Building a community from the inside out, one household at a time, is Andrew Sobers’ vocation. That’s the observation of his nominator at Urban Edge, a nonprofit CDC serving Jamaica Plain, Roxbury and surrounding Boston communites. Sobers has served on Urban Edge’s board of directors since 2008 – a time when the already-frail economic fabric of the CDC’s service area was unraveling further. He chairs the CDC’s Micro Loan Committee, which offers small, low-interest loans to small-business owners to help finance capital improvements, inventory needs, and new-business startup costs. These business customers are often not bank-ready, he said, “but their businesses are important to the community, and as such we look at them as individuals with their own uniqueness and not lump them based on a guideline.”
He co-chairs Urban Edge’s CEO Search Committee, serves as a board member of Urban Edge Real Estate of Greater Boston Inc., and has taught the CDC’s first-time homebuyer class for years.
At East Boston Savings, he directs the Community Reinvestment Act (CRA) lending efforts to increase the number of mortgages originated in greater Boston’s hardest hit neighborhoods, which are short on lack of affordable inventory, and then, the need to match up customers with the available options. That can take more than a year per customer, due to credit issues such as medical collections, charge-offs and asset-building issues. Sobers helps customers develop savings plans that can be correctly documented for bank lending purposes. At the end of the process, the customers are strongly prepared to close on a home.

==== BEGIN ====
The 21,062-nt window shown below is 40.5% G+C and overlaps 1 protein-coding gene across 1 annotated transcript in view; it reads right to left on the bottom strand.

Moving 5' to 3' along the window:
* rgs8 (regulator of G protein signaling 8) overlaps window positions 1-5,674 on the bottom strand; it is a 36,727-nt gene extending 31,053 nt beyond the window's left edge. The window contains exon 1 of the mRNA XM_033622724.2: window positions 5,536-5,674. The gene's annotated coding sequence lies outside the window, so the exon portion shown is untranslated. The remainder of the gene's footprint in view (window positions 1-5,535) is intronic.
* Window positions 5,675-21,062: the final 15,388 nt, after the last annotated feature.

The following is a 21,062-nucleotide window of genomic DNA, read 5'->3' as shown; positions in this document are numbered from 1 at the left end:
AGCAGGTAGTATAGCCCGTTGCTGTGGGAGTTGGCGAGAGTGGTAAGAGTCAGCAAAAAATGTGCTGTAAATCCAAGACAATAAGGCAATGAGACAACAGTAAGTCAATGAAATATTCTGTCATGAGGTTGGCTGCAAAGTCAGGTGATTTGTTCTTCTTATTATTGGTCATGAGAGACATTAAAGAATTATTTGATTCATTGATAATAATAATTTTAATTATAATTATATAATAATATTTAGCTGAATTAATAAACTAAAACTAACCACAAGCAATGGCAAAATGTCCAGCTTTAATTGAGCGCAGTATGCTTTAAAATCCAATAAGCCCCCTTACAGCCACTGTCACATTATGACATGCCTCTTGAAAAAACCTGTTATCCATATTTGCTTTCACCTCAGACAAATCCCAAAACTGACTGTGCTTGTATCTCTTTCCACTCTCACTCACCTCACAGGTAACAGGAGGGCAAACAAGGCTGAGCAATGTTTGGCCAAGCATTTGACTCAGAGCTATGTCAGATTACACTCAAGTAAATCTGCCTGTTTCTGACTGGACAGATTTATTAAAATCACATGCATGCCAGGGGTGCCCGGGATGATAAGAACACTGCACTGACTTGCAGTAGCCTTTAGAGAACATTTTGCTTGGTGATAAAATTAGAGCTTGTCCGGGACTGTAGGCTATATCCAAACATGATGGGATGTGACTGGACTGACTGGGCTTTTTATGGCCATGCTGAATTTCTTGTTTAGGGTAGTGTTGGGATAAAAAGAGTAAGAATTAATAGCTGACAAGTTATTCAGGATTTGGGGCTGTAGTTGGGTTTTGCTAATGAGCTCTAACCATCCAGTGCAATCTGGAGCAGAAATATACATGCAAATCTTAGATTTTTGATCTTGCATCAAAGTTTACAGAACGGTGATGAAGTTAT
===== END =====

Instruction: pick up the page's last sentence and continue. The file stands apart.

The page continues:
The CRA does address some of the concerns, he said, but he urges all stakeholders to see that the underwriting may need to be revamped to accommodate more of the emergent borrowers.
Sobers cited a study of four major cities whose affordable-homeownership portfolios are performing well: Boston’s Homebuyer Assistance program has helped 4,800 low-income families since 1995 and only 62 of the loans have goine into foreclosure, for a foreclosure rate of 1.29 percent, less than a third of the general Boston market foreclosure rate of 3.95 percent. Other major cities report even better results; he said the results indicate that low-income does not have to mean high-risk. Sobers maintains that the positive impact of affordable-homeownership programs on borrowers’ sustainability justify his call for a revamp of the underwriting process.
Sobers is also a teacher. He is a national trainer with the nonprofit National Community Reinvestment Coalition (NCRC), traveling the country to train personnel in nonprofit organizations how to work with finance, pre- and post-purchase counseling, and housing affordability. Additionally, he is an adjunct professor at the New England College of Business, where he teaches courses in micro and macroeconomics, marketing, financial services and banking services. He is the 2006 recipient of the Black Achievers Awards, and last year was honored by MassHousing as a top producer of Massachusetts housing loans statewide.